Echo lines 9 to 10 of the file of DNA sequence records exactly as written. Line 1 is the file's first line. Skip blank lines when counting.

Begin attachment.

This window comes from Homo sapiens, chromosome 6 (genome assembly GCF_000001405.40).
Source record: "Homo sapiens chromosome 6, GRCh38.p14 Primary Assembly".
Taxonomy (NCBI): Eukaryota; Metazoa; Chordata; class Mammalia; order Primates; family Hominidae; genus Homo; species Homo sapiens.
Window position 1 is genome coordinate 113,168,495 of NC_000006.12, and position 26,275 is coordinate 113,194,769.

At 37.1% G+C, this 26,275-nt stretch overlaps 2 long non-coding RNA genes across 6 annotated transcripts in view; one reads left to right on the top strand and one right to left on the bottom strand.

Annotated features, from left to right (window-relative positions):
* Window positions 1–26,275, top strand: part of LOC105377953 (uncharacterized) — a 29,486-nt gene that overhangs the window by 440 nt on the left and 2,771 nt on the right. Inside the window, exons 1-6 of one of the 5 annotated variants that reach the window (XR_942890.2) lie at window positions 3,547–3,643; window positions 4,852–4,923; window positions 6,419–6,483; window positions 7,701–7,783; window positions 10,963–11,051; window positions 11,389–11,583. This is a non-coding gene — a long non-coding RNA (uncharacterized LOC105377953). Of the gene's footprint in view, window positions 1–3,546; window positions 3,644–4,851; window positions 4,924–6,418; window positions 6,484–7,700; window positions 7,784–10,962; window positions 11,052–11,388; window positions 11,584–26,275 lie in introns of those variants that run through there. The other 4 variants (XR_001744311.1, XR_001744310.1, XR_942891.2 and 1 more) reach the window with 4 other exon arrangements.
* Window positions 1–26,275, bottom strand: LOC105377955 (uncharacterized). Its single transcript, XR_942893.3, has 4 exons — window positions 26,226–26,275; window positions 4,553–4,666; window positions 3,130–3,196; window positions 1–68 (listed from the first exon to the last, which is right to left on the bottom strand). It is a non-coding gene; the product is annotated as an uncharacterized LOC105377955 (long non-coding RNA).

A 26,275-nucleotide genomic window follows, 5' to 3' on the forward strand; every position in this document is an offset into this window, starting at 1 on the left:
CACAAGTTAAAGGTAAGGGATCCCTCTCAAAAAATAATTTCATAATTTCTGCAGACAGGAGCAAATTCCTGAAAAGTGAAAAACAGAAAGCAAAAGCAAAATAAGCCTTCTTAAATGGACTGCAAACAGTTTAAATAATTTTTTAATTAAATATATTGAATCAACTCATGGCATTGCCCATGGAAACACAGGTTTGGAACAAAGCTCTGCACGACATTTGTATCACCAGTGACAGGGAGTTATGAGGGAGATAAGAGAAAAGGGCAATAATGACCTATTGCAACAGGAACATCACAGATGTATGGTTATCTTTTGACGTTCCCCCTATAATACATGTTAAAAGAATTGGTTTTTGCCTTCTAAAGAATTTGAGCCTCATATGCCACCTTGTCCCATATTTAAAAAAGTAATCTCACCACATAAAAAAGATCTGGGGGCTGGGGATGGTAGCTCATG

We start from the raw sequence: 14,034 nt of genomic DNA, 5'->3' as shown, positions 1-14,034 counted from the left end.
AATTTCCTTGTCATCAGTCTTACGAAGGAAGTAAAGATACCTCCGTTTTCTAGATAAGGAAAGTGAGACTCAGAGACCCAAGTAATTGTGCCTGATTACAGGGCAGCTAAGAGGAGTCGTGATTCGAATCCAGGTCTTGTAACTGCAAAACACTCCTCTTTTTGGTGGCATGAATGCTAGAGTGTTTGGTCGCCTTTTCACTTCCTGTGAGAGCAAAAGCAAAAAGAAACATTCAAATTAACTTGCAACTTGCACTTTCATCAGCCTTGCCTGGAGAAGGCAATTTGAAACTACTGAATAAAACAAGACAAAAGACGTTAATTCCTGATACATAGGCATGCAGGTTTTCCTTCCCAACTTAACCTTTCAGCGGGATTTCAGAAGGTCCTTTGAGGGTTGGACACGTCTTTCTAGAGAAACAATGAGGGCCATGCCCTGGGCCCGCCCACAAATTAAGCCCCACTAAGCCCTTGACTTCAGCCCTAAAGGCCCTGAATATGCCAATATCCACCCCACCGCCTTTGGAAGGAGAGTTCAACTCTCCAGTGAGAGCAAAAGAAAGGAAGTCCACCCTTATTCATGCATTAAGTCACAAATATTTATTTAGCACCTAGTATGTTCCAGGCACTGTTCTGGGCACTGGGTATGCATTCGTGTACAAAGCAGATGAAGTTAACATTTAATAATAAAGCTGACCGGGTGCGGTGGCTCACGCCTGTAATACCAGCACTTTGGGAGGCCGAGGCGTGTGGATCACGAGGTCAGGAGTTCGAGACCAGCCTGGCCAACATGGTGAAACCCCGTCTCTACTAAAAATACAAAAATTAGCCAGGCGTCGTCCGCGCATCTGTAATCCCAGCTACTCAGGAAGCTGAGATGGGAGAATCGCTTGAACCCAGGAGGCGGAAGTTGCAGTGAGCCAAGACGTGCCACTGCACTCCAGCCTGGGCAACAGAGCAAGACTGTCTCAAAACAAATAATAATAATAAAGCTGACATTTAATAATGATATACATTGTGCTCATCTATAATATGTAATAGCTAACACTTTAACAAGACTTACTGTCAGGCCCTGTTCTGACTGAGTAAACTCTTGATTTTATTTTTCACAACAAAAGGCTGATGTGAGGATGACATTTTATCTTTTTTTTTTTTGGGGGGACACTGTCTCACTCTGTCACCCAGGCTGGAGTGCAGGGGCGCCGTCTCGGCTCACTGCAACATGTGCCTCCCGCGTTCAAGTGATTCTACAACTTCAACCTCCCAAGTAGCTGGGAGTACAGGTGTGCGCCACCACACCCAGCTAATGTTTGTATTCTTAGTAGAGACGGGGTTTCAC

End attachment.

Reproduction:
A 26,275-nucleotide genomic window follows, 5' to 3' on the forward strand; every position in this document is an offset into this window, starting at 1 on the left:
CACAAGTTAAAGGTAAGGGATCCCTCTCAAAAAATAATTTCATAATTTCTGCAGACAGGAGCAAATTCCTGAAAAGTGAAAAACAGAAAGCAAAAGCAAAATAAGCCTTCTTAAATGGACTGCAAACAGTTTAAATAATTTTTTAATTAAATATATTGAATCAACTCATGGCATTGCCCATGGAAACACAGGTTTGGAACAAAGCTCTGCACGACATTTGTATCACCAGTGACAGGGAGTTATGAGGGAGATAAGAGAAAAGGGCAATAATGACCTATTGCAACAGGAACATCACAGATGTATGGTTATCTTTTGACGTTCCCCCTATAATACATGTTAAAAGAATTGGTTTTTGCCTTCTAAAGAATTTGAGCCTCATATGCCACCTTGTCCCATATTTAAAAAAGTAATCTCACCACATAAAAAAGATCTGGGGGCTGGGGATGGTAGCTCATG